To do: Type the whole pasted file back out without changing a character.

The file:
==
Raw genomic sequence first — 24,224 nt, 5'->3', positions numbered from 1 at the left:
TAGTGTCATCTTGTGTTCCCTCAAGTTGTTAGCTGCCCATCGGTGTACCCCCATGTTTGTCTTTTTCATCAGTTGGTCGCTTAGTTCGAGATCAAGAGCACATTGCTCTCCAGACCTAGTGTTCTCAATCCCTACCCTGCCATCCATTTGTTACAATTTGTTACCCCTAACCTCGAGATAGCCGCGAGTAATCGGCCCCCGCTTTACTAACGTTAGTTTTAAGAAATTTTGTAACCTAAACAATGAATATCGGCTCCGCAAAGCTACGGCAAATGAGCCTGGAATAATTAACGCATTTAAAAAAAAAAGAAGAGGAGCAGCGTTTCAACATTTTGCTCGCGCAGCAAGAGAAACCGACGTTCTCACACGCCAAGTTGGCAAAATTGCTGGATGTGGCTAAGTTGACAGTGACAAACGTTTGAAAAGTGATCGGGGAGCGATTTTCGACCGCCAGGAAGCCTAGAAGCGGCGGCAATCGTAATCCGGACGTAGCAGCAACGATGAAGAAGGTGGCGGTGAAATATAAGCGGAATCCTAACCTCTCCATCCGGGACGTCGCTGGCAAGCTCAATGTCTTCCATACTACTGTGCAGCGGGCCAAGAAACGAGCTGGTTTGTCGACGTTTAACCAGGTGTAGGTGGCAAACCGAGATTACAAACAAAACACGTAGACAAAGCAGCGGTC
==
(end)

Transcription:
Raw genomic sequence first — 24,224 nt, 5'->3', positions numbered from 1 at the left:
TAGTGTCATCTTGTGTTCCCTCAAGTTGTTAGCTGCCCATCGGTGTACCCCCATGTTTGTCTTTTTCATCAGTTGGTCGCTTAGTTCGAGATCAAGAGCACATTGCTCTCCAGACCTAGTGTTCTCAATCCCTACCCTGCCATCCATTTGTTACAATTTGTTACCCCTAACCTCGAGATAGCCGCGAGTAATCGGCCCCCGCTTTACTAACGTTAGTTTTAAGAAATTTTGTAACCTAAACAATGAATATCGGCTCCGCAAAGCTACGGCAAATGAGCCTGGAATAATTAACGCATTTAAAAAAAAAAGAAGAGGAGCAGCGTTTCAACATTTTGCTCGCGCAGCAAGAGAAACCGACGTTCTCACACGCCAAGTTGGCAAAATTGCTGGATGTGGCTAAGTTGACAGTGACAAACGTTTGAAAAGTGATCGGGGAGCGATTTTCGACCGCCAGGAAGCCTAGAAGCGGCGGCAATCGTAATCCGGACGTAGCAGCAACGATGAAGAAGGTGGCGGTGAAATATAAGCGGAATCCTAACCTCTCCATCCGGGACGTCGCTGGCAAGCTCAATGTCTTCCATACTACTGTGCAGCGGGCCAAGAAACGAGCTGGTTTGTCGACGTTTAACCAGGTGTAGGTGGCAAACCGAGATTACAAACAAAACACGTAGACAAAGCAGCGGTC